A year ago, George was a rudderless basketball soul pursuing tranquility in Los Angeles. Unfortunately for the Lakers, George and MVP Russell Westbrook bonded like two divorcées on the rebound – and, subsequently, George announced his four-year, $137 million max deal at a Saturday night house party. Turning down the opportunity to form a Pacific Coast super-team was the inverse of Durant’s decision two years ago, and George doesn’t bring Oklahoma City any closer to contention in 2019: but he allows them to crack their championship window and avoid a difficult rebuild.

A crestfallen Lakers franchise averted catastrophe when James agreed to a four-year, $154 million pact following a clandestine meeting with Magic Johnson at his Los Angeles estate. In the long run, this could be a blessing if Brandon Ingram continues his evolution and Kawhi Leonard remains a 2019 Lakers option.

NO-LA Pelicans-Lakers Exchange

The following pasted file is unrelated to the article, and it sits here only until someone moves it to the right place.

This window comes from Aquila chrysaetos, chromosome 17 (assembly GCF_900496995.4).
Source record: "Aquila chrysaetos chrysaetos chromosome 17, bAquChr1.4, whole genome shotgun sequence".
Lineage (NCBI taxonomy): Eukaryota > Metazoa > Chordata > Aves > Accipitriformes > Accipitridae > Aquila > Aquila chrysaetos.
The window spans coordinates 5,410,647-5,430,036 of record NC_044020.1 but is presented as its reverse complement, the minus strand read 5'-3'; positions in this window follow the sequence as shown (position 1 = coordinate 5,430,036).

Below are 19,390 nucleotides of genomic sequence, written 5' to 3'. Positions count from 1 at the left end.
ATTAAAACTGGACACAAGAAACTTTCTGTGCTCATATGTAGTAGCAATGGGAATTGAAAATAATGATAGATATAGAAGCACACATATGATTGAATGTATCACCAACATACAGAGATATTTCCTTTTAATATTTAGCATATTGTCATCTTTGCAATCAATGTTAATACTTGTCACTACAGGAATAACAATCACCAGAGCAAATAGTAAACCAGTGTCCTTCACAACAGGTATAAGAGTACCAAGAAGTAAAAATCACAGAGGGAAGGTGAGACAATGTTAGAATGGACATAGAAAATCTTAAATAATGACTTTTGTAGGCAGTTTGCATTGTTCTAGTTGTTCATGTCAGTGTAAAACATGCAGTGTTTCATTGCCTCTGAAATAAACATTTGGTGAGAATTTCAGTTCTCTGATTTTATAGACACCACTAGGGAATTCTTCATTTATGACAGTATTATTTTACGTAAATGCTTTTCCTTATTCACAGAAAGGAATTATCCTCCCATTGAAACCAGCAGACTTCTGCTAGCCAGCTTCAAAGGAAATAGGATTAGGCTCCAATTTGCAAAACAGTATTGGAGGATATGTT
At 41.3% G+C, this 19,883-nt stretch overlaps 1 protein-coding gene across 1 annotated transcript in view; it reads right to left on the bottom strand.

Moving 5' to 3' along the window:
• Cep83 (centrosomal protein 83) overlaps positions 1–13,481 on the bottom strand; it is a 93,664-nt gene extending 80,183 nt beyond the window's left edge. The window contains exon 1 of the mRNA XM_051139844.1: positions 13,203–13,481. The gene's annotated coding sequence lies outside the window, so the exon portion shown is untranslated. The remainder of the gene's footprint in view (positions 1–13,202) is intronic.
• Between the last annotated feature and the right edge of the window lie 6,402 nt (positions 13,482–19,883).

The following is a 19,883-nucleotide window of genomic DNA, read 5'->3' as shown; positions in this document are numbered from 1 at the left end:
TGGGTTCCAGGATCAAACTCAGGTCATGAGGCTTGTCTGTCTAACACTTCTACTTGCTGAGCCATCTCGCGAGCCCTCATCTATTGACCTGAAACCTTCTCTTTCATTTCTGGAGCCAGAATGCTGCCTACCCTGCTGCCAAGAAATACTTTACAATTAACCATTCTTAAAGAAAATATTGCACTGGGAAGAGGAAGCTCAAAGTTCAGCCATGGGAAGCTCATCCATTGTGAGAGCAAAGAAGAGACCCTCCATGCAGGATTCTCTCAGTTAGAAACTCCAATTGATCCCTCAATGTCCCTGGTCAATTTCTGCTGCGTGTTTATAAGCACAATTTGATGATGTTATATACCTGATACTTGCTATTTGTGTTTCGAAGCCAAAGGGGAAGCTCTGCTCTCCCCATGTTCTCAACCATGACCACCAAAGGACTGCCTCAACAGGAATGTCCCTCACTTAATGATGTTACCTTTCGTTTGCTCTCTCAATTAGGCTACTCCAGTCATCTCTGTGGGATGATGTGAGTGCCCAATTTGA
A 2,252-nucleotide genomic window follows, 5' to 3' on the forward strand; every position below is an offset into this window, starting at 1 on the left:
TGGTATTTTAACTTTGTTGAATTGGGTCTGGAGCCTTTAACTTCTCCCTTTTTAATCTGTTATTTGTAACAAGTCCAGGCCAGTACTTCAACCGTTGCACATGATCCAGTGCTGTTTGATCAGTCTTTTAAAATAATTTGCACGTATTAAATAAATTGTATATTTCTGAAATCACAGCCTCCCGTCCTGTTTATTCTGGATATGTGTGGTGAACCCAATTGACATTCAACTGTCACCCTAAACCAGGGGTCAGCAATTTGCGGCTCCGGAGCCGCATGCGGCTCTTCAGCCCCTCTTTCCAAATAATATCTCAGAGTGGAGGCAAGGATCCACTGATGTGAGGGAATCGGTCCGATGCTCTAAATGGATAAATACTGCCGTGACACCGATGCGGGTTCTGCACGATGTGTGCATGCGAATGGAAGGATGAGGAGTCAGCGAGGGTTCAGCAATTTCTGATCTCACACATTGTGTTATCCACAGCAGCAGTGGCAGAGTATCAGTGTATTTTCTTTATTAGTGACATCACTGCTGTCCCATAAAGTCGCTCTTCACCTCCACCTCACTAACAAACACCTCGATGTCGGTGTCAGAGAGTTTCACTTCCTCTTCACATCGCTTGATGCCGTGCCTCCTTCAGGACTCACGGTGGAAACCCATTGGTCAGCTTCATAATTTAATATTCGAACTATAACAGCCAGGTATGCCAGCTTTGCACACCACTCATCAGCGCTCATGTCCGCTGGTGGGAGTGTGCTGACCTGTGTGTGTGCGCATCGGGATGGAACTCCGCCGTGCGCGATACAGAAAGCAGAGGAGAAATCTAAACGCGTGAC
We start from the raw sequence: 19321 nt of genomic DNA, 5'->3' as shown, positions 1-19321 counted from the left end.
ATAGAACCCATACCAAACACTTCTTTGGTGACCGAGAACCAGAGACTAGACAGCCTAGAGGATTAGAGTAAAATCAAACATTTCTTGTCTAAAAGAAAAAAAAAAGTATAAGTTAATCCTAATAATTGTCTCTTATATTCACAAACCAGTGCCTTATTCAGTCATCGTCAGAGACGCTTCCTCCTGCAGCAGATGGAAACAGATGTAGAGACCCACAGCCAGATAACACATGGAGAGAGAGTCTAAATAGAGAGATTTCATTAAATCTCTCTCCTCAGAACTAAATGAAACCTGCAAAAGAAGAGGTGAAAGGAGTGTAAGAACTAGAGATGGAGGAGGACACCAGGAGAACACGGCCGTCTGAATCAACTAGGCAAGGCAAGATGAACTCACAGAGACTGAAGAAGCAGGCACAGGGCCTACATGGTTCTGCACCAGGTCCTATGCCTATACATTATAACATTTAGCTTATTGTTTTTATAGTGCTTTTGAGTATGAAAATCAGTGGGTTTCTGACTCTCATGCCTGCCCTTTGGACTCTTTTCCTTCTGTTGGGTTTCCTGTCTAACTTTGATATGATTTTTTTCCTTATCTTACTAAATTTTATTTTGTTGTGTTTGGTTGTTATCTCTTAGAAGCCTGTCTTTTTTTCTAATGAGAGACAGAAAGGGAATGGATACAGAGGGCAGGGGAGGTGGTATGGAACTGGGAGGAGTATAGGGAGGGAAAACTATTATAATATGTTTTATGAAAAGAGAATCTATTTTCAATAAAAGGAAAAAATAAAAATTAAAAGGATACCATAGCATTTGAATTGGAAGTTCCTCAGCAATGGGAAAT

Julius Randle will attempt to fill DeMarcus Cousins’ shoes after accepting a modest two-year, $18 million offer from the Pelicans, which includes a player option for the second year. Randle, 23, is a thick, multidimensional forward who led Los Angeles in scoring last season despite playing under 27 minutes per game. However, his underwhelming length and inability to space the floor limited his upside. He’ll benefit playing alongside Anthony Davis, who thrived after returning to his natural position at the 5 in Cousins’ absence.

Conversely, former Pelicans point guard Rajon Rondo will play out a one-year, $9 million deal with the LakeShow. New Orleans filled Rondo’s void with Elfrid Payton (a poor man’s version of his predecessor) on a one-year deal.

Rondo’s signing could serve as a harbinger for Lonzo Ball: Both are high-usage ball-handlers and pure, pass-first point guards who make the other redundant while taking the ball out of James’ hands. Rondo will push Ball for playing time at the point, but he could also unlock Ball’s off-ball skills with short floor spurts.